Donna Anthony denied doing anything to harm her children
It is hard to imagine a crueller agony: To lose not one but two, maybe even three babies, and then to be accused of murdering them.
An investigation by Real Story looks at three new cases where mothers have been accused of harming or killing their babies.
Our report comes while the Appeal Court is examining the case of triple cot death mother Angela Cannings, convicted of murdering two of her babies last year but someone who has always maintained her innocence.
Donna Anthony is serving life in Durham prison for smothering baby Jordan and baby Michael. Like multiple cot death mothers Sally Clark and Trupti Patel - who have been cleared - Donna was accused by controversial expert witness Professor Sir Roy Meadow.
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He said that she probably smothered both babies. Her first baby to die, Jordan, was found at autopsy to have a button in her stomach. Professor Meadow told the jury it was unlikely that a baby of 11 months could have picked up a button and put it into her mouth of her own accord.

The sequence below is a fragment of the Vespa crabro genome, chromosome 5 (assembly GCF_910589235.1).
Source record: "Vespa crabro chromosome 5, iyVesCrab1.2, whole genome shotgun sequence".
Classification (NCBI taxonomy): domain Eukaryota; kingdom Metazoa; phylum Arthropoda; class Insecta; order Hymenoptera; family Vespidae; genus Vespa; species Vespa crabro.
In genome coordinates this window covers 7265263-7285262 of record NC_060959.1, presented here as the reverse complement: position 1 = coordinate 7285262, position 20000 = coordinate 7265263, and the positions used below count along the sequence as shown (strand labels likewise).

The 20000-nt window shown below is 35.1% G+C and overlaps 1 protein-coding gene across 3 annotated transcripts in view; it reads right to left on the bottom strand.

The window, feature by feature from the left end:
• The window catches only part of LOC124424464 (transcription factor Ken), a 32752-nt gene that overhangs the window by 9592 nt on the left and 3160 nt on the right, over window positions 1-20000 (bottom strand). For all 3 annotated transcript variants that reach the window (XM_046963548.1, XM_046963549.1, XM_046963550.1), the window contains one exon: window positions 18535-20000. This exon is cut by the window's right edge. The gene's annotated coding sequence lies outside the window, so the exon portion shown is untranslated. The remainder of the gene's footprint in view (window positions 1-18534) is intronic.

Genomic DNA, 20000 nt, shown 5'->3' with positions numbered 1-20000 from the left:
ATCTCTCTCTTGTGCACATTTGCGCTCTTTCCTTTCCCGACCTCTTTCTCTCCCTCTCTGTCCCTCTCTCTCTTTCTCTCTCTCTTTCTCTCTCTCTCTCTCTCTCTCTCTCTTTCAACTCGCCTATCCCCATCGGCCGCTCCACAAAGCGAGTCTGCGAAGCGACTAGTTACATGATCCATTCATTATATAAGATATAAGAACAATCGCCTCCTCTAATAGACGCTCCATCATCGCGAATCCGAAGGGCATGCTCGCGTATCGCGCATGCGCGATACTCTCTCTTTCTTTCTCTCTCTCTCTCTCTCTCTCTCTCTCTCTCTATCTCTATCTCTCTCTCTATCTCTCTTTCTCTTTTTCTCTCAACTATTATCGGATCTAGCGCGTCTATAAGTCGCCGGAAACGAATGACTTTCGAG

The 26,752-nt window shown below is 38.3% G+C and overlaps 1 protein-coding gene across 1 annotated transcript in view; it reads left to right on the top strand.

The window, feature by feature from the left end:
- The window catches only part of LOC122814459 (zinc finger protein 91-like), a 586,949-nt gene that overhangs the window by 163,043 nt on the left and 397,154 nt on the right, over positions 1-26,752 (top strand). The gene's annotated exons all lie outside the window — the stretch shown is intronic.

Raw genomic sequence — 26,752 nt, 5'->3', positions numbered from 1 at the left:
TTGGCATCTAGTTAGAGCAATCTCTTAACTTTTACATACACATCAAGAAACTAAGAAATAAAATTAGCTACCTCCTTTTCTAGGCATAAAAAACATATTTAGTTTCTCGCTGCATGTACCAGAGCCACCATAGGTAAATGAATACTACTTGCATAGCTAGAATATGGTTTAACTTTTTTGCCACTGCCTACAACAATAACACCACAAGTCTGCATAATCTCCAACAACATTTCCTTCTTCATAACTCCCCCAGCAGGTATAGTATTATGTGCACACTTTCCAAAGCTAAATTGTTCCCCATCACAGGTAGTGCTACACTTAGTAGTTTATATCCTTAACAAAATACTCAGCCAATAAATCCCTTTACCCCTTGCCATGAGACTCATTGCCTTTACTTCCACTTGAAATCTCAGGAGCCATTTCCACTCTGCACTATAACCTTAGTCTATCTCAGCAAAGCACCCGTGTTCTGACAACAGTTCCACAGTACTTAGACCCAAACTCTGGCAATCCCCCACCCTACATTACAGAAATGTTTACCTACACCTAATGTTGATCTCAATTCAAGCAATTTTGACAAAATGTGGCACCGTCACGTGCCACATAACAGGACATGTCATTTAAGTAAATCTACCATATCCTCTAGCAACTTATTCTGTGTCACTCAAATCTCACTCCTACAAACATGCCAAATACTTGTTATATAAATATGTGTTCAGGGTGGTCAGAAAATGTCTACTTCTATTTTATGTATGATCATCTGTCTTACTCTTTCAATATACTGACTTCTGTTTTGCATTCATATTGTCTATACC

Yet Real Story filmed a baby of Jordan's age doing just that - repeatedly. Other experts say it is entirely possible the button choked Jordan and was then dislodged during resuscitation and entered her stomach.
Donna's second baby to die was baby Michael. Professor Meadow said that he too had been probably smothered. But Real Story has discovered that tests on the infant a few days before he died and at autopsy showed he had been infected with the killer bug, Staphylococcus Aureus.
This was the same bug that killed Sally Clark's second baby, Harry.
The programme also uncovers the scandal of families who have had their children taken away and put up for adoption following "expert opinion" from now discredited witnesses.
We examine the validity of Professor Meadow's controversial theory, Munchausen Syndrome By Proxy, in which mothers harm or kill their babies to draw attention to themselves.
Some experts dismiss the theory as dangerous because it presumes guilt and admits no defence.
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Advice and further information:
Real Story: BBC One, Monday 8 December 2003 at 1930 GMT and streamed live on the Real Story website.